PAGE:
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Tipsheet Email, June 18, 2012 — I am Not Seeing Your Bands’ Facebook Posts

June 17, 2012 by scott / Comments (2)
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    I follow a lot of your bands and brands on Facebook.

    And I never see ANY of your posts.

    I understand that Facebook has algorithms attached to their social graph, in which public page posts that appear on your wall are determined by your level of engagement with said brand. And if you want to increase the number of people that view your content, then pay Facebook to enable Promoted Page Posts.

    Say what? As an Artist, a Creator, you make the stuff that fuels their traffic, and now they want to charge you so that more of your fans will actually see your posts? Hmmm.

    If you are crowing about the number of Likes on Facebook as a determinant of some social success, you are sadly misrepresenting yourself, since you’re lucky if 10% of your fans SEE your post, and if 1% actually take action on your post (like / share / comment / click, etc.). Dig deeper into your Insights, and see what steps you can take to create more SHARES.

    Before / again — it’s nice to be LIKED, it’s better to be SHARED. Because chances are, I am not going to see anything your artist posted about himself. But more than likely, I will see something my friends post about your artist.

    But then again, Facebook collapses multiple posts about a single subject. So if Rick Farman, Elaine VanCleave, and Josh Nicotra were posting pictures from Bonnaroo an hour ago, then you might not even see my post that Radiohead will be streaming live in 5 minutes.

    Which is why I go out of my way NOT to post common keywords in a post, so maybe it WILL get noticed on your wall — which kinda flies in the face of searching for posts via hashtags & keywords, a common practice employed by Twitter, Instagram, and most blogging platforms.

    And if you cross-post from another platform like YouTube, Twitter, Instagram, or Soundtracking, then Facebook even has a way of de-emphasizing posts from other platforms.

    Or you passively share an item because you viewed it on Viddy or streamed it on Spotify. And even those actions get buried in the ecosystem.

    Facebook has the power to turn the fire hose on & off — I saw all your Father’s Day wishes cascade down my wall all day Sunday, but on Friday & Saturday those early Father’s Day posts were all bunched together.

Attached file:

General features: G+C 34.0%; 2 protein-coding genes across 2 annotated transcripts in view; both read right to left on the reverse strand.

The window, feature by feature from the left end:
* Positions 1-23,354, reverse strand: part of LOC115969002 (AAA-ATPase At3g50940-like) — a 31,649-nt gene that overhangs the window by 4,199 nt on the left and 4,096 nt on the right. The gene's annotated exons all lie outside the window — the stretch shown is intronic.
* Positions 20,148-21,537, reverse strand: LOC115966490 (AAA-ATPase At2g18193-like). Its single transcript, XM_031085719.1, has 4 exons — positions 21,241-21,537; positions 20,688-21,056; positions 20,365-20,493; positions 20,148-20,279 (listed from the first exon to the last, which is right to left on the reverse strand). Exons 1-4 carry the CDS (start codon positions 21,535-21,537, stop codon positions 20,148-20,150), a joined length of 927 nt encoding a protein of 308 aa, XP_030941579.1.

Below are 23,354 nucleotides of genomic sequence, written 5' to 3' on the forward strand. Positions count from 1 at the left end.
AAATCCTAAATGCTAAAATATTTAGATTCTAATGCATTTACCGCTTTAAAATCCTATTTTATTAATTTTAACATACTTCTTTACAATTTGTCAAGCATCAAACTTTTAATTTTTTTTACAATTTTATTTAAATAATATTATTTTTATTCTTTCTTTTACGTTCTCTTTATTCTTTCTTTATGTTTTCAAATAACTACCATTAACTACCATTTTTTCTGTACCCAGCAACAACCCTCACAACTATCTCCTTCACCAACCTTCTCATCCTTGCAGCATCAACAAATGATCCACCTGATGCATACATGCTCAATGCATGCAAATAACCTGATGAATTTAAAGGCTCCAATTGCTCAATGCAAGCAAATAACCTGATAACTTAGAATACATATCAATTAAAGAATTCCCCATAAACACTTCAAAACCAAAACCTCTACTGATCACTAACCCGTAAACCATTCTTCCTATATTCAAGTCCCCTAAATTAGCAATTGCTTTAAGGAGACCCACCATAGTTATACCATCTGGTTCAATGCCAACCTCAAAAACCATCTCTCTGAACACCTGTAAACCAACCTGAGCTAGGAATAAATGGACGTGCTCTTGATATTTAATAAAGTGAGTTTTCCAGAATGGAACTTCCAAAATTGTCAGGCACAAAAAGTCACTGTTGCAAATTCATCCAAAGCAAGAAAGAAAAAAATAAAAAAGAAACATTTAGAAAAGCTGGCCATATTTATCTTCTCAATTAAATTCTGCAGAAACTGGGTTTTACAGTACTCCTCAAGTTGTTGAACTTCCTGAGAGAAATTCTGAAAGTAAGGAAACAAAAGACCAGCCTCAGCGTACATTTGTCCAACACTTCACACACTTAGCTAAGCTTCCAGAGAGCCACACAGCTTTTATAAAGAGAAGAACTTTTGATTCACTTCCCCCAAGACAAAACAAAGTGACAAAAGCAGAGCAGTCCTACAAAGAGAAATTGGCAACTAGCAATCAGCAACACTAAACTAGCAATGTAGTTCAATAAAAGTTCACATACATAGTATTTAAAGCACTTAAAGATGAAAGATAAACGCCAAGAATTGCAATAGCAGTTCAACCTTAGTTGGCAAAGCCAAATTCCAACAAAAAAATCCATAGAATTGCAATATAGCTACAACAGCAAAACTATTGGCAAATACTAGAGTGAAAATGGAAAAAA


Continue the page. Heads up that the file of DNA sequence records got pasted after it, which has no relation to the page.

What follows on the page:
Would I recommend dropping Facebook as a promotional platform? Uh, no — being a teenager without Facebook is like walking around campus with a baby arm growing out of your forehead, you are a total outcast. Facebook is still THE largest platform for discovery & sharing on a daily basis.

    But Facebook needs you just as much as you need them. I would recommend anyone with power work closer with Facebook to help them better leverage your content to drive more traffic, so they can sell more ads to corporations and local businesses — give power to Creators that post the stuff that fuel the traffic, and charge the Businesses who want to piggyback on that traffic to reach those viewers.

    But it’s also up to you to make interesting content worthy of sharing.

    In talking to a couple of marketers about this, it’s ironic that the new rules have raised the bar for brands to create more compelling content (earned media) to complement the ad dollars they already spend (paid media), yet is pushing bands to do the opposite — spend money on advertising (paid media) to promote the content they already create for a living (earned media).

    George Takei Feuds with Facebook

    Conan O’ Brien Visits Foul-Mouthed Chicago Hot Dog Stand (THE #1 most-shared item on my wall this week)

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      • Jeffmillerla

        So, what’s your advice in terms of what bands can do to get more shares?

      • jw

        We all saw that MySpace’s downfall was relying on music, rather than interpersonal connections. People left for Facebook when there was no music on Facebook. Facebook has made it known that it doesn’t need bands, bands need Facebook. And I think that’s fair. Especially considering how eager bands are to spam the crap out of you. The backseat treatment bands are getting from Facebook is nothing if not deserved. If you’re trying to leverage Facebook in the same way that bands leveraged MySpace, you’re doing it wrong (all of that stuff belongs on your band website), & you’ll have a tough time getting any traction going forward.

        Have public profiles for your band members, & post consistently from them on your band’s facebook page so that your fans are aware of the profiles. Have each member post iphone photos from the road, have them interact personally with fans, share stories, post in-progress shots of album artwork, etc. Share the personal experience each band member is having with the fans, & you’re not going to get any of the handicaps facebook is imposing on band pages, and you’re going to be using Facebook the way it’s intended to be used. The band facebook page should only be the jumping off point for a fan.

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